My favorite health care reporters have gone into "concerned" mode again about the fate of health care reform legislation. I decided to recanvass the sources who've convinced me that reform is alive and kicking to see whether the fundamentals of the debate have changed over the past two weeks.  The answer is mixed.

Those commentators who believe that Sen. Harry Reid's leaked (therefore public) reproach to Finance Committee chairman Max Baucus was a major milestone are correct, although perhaps not for the reasons that they assume.

In a meeting of Democratic Senators, about a third of those present made it clear that they were unhappy with the direction Baucus was taking. It wasn't so much that they objected to the specific proposal he's floated to end the exclusion on taxing health care benefits, it was that Baucus's approach to crafting the finance particulars of the bill was inherently flawed and stalling the process.

Once again, the key number here is 60. Not 60 Democrats and Republicans, but 60 Democrats. Or 58 Democrats and two Republicans.  There are two ways to write a bill that attracts bipartisan support on the floor.  The Senate HELP Committee's model was to create an ideal bill (a partisan bill), and then work backwards, starting from the "ideal" model and making incremental changes to increase the marginal vote totals.  Sen. Chris Dodd mastered that approach.  Remember that the HELP committee is writing the health care provisions of the bill. The finance committee is tasked with finding the money to pay for it, particularly the money to pay for the inevitable expansions of Medicare and Medicaid that will make up a good percentage of the coverage increases.

Sen. Baucus's bipartisan approach has been the opposite: instead of coming up with a model bill and working backwards, he seems to be allowing Republicans to dictate the particulars and then working to see how many Democrats he can bring aboard. And ironically, his approach is pushing away the type of Republicans who, when the final bill hits the floor, when the ultimate question is health care reform or no health care reform, might be persuaded to vote for the bill. (I'm told that Sen. Olympia Snowe has told the finance committee that she will not support any legislation that includes an end to the health benefits exclusion. Other Republicans on the committee could well support it. But in the end, Snowe is much more likely to vote for reform. That's the problem with Baucus's approach, according to his critics.)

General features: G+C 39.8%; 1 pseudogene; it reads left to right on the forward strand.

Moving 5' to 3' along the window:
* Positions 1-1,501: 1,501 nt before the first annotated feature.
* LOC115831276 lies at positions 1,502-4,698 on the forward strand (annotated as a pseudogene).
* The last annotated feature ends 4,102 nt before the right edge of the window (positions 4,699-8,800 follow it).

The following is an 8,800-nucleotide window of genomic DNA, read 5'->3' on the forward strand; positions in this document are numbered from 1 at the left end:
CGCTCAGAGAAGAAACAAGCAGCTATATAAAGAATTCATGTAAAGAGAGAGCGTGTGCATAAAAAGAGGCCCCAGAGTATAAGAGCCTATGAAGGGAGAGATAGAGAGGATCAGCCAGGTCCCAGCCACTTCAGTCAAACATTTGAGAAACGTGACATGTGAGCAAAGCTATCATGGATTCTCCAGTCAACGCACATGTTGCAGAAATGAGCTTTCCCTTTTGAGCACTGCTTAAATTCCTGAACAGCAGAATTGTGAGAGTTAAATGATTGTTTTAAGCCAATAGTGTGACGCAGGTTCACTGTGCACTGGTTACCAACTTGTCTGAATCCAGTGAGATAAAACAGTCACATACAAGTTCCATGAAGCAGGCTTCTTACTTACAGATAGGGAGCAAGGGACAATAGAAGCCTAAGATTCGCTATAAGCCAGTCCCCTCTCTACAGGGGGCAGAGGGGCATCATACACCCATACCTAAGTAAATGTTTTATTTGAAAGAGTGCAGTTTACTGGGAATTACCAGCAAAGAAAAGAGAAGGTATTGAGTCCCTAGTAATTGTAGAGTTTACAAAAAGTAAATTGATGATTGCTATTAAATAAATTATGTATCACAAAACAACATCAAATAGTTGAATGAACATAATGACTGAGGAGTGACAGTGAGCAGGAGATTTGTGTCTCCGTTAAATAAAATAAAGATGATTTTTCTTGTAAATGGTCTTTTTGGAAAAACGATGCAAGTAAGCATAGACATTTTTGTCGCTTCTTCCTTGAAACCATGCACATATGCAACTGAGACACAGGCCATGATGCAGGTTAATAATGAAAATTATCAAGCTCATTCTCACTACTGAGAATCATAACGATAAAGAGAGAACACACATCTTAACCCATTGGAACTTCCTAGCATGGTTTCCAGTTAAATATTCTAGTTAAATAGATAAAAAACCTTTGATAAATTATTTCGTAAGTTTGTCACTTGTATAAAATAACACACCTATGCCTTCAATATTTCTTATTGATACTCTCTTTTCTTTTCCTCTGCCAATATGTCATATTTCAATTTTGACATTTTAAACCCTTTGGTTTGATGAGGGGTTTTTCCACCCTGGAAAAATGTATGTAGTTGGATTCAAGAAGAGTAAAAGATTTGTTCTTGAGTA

Then there's the matter of whether the White House is getting the tactics of bipartisanship wrong.  Officials point to something would-be health czar Tom Daschle said last week: the administration is going out of its way to cooperate with industry, and industry needs to reciprocate by pressuring a few Republican Senators to soften their opposition, if not on a public plan, than on a tax-raising mechanism to pay for other parts of the proposal. 

Still, the industry -- the insurance industry, mainly, but also PhRMA, the AHA and AMA, are not spending lots of time or money fighting the Democrats and the administration, and this, say White House officials, is a key part of the strategy. It's not so much that the
final House and Senate bills get buy-ins from 10 Republicans... it's that these major interest groups are not spending money right now. (It's a classic intersection of policy and policy.) The idea is that if you think Sen. Kent Conrad or Ben Nelson worry about the politics of a
public plan now, imagine how weak-kneed they'd be if these big dogs were barking.

So when the left hears "bipartisanship," they think "Republican votes."  Actually, the White House and key Democratic lawmakers want 60 votes. They can push through chunks of health care reform using budget reconciliation rules, but there is a real worry that such reconciled provisions would have no effect because they'd sunset in five years and
would face bureaucratic dithering (and even a court challenge.) The White House doesn't want to use reconciliation because they'd get impermanent reform, piecemeal reform, and potentially weak reform.

Baucus is under pressure from everyone at this point, and he is still trying to salvage a bipartisan bill. But his staff has told lobbyists that they had better get on board with what the Finance Committee proposes... or else they'll be stuck with a bill that they _really_ don't like.

We want to hear what you think about this article. Submit a letter to the editor or write to letters@theatlantic.com.